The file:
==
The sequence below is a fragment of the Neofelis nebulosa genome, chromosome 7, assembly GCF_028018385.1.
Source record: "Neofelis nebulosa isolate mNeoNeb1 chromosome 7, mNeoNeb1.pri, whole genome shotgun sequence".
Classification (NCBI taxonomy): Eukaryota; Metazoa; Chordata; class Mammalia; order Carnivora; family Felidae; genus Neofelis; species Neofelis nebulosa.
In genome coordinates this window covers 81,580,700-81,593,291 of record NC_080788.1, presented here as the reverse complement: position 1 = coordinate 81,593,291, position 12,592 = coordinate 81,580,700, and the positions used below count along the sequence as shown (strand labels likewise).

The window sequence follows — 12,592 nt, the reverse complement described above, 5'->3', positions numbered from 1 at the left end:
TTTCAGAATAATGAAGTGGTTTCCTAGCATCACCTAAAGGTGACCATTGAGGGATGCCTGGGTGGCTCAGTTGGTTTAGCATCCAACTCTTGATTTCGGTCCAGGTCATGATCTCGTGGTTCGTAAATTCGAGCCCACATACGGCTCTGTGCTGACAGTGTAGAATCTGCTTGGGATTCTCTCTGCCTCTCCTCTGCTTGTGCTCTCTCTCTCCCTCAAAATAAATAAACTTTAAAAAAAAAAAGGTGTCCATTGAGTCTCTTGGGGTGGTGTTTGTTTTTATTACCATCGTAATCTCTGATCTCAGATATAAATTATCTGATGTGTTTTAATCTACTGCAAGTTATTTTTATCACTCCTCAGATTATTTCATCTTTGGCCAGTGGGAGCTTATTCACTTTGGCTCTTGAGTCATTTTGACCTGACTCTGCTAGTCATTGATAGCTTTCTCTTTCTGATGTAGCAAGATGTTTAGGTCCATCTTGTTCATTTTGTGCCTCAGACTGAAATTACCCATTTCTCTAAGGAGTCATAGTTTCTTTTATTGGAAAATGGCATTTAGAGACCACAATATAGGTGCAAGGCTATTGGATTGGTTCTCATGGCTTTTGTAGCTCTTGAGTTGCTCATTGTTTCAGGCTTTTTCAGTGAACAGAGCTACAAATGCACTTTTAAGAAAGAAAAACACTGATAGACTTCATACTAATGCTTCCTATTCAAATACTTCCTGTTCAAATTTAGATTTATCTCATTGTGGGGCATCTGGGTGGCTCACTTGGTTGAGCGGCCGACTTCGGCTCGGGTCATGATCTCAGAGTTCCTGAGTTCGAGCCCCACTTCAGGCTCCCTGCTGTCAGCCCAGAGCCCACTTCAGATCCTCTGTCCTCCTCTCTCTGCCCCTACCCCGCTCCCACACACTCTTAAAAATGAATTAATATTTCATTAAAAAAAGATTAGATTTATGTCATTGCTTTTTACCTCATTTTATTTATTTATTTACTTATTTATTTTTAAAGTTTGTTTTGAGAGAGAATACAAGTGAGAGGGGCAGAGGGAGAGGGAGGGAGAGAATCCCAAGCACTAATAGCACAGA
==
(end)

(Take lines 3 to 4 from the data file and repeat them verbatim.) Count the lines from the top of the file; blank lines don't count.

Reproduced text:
Classification (NCBI taxonomy): Eukaryota; Metazoa; Chordata; class Mammalia; order Carnivora; family Felidae; genus Neofelis; species Neofelis nebulosa.
In genome coordinates this window covers 81,580,700-81,593,291 of record NC_080788.1, presented here as the reverse complement: position 1 = coordinate 81,593,291, position 12,592 = coordinate 81,580,700, and the positions used below count along the sequence as shown (strand labels likewise).